However, the future of the newspaper industry remains in balance. Many newspaper editors were skeptical about government funding.
Nonprofit media will be the local media ecosystem of the future.
Thousands of people are working to save local news. From policymakers to concerned citizens to scholars and digital entrepreneurs, these individuals carry the burden of local information. They are also reshaping the local news landscape as we look toward the future.
For example, the National Trust for Local News established a nonprofit conservancy that leaves the business functions of newspapers in place while ensuring local news coverage remains consistent.
It has also partnered with local papers to create networks of community news outlets. Several states are considering tax credits for businesses that advertise with local news organizations.
The philanthropic industry has also increased its support of local news. Several nonprofit foundations have invested in start-up news sites. The Knight Foundation supports the American Press Institute and has funded the “table stakes” movement, which has grown to include more than 100 local news enterprises in the U.S.
The digital news ecosystem includes more than 170 local business sites, 95 state or regionally-focused news sites, and 273 independent local sites. These sites have local particular interest sites, community newsletters, and “networked” local outlets. This ecosystem also excludes large national sites, such as the Washington Post.
In the past 15 years, hundreds of upstart news outlets have emerged. In Cleveland, four news sites have been established in the past two years. In Milwaukee, double-digit growth rates in digital subscriptions have been reported.
Successful local and state sites need to be strategic about raising funds. They must also diversify their funding sources, including membership fees, donations, and sponsorships.
Local ownership is the key to reviving local news in the 21st century. Traditionally, underserved communities struggle to support print news organizations. Entrepreneurial owners have transformed their legacy outlets by diversifying their income streams.
They also operate more efficiently by consolidating similar activities. They can also offer national advertisers access to multiple markets.
The next few years will be crucial for the fate of hundreds of news organizations. They will need timely interventions backed by for-profit, nonprofit and public funding.
Paying for local news
Increasingly, local and regional news organizations are turning to paid content. These models have led to various new processes, products, and newsroom roles. In many cases, the organization has reoriented staff away from national issues and towards more local matters.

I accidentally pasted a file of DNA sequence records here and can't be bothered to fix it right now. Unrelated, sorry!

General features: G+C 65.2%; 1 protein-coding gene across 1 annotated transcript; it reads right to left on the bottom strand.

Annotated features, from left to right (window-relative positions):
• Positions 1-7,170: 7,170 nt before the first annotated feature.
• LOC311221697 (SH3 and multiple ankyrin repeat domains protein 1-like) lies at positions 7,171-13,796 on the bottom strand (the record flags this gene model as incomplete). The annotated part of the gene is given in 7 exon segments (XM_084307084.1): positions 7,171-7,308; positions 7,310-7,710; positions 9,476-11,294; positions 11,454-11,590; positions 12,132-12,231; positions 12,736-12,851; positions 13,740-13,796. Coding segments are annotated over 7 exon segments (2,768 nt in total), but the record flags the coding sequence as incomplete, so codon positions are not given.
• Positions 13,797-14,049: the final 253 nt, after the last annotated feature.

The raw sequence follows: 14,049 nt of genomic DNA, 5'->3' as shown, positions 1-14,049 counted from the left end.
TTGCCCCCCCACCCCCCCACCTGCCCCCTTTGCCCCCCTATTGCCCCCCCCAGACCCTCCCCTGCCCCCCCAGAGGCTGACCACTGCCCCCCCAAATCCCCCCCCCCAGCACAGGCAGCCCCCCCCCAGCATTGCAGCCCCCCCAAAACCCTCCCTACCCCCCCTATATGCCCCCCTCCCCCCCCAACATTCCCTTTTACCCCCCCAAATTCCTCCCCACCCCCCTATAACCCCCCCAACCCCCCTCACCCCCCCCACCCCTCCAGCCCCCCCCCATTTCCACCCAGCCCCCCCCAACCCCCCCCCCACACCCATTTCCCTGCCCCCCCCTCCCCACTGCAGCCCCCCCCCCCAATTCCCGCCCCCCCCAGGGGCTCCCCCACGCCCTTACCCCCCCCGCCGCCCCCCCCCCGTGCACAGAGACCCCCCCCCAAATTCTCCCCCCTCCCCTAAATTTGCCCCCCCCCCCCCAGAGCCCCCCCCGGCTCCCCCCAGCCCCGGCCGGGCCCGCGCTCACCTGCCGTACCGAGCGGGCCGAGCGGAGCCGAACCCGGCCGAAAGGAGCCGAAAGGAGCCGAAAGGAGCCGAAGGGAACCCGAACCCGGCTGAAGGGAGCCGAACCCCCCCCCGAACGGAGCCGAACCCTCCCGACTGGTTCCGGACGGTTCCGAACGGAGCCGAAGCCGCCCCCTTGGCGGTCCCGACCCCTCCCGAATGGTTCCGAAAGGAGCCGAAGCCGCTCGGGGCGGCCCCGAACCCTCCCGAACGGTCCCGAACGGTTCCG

A recent study by Northwestern University’s Medill Local News Initiative found that more than one in three adults in the United States does not pay for local news. However, most of these adults use multiple sources to get their information.
Some of these sources are delivered online, and other sources are accessible. Moreover, many of these readers need to be aware of local news organizations’ revenue challenges.
Despite these challenges, news organizations continue to produce local news. Nevertheless, these organizations have faced various challenges, including sharp declines in print deliveries, advertising, and event revenues.
In addition, some news organizations have faced layoffs or furloughs. The economic fallout of the COVID-19 pandemic has exacerbated the challenges facing local news organizations.
In response, news organizations have been innovating ways to serve readers, including new digital products, content-management strategies, social media tactics, and alternative revenue strategies.
But many editors and managers are concerned about the ability of these strategies to attract readers. In addition, they are worried about the ability to retain newsroom talent.
Some of these models include reader-donation models, freemium models, and micropayments. Other methods include direct-debit options, which ensure ad-free access to paid content.
However, this type of revenue model is still in its experimental phase. It is also possible for these models to be implemented in local apps, including those for Girl Scouts and other specialized news organizations.
Local news organizations must continue to reinforce the value of local news. They also need to explain their editorial decisions to readers and increase transparency about their newsroom operations. In addition, they need to reinforce the role local news plays in a democracy.
The News Media Alliance will host programs on developing revenue directly from readers. News organizations must also build trust among readers and establish a sustainable membership model.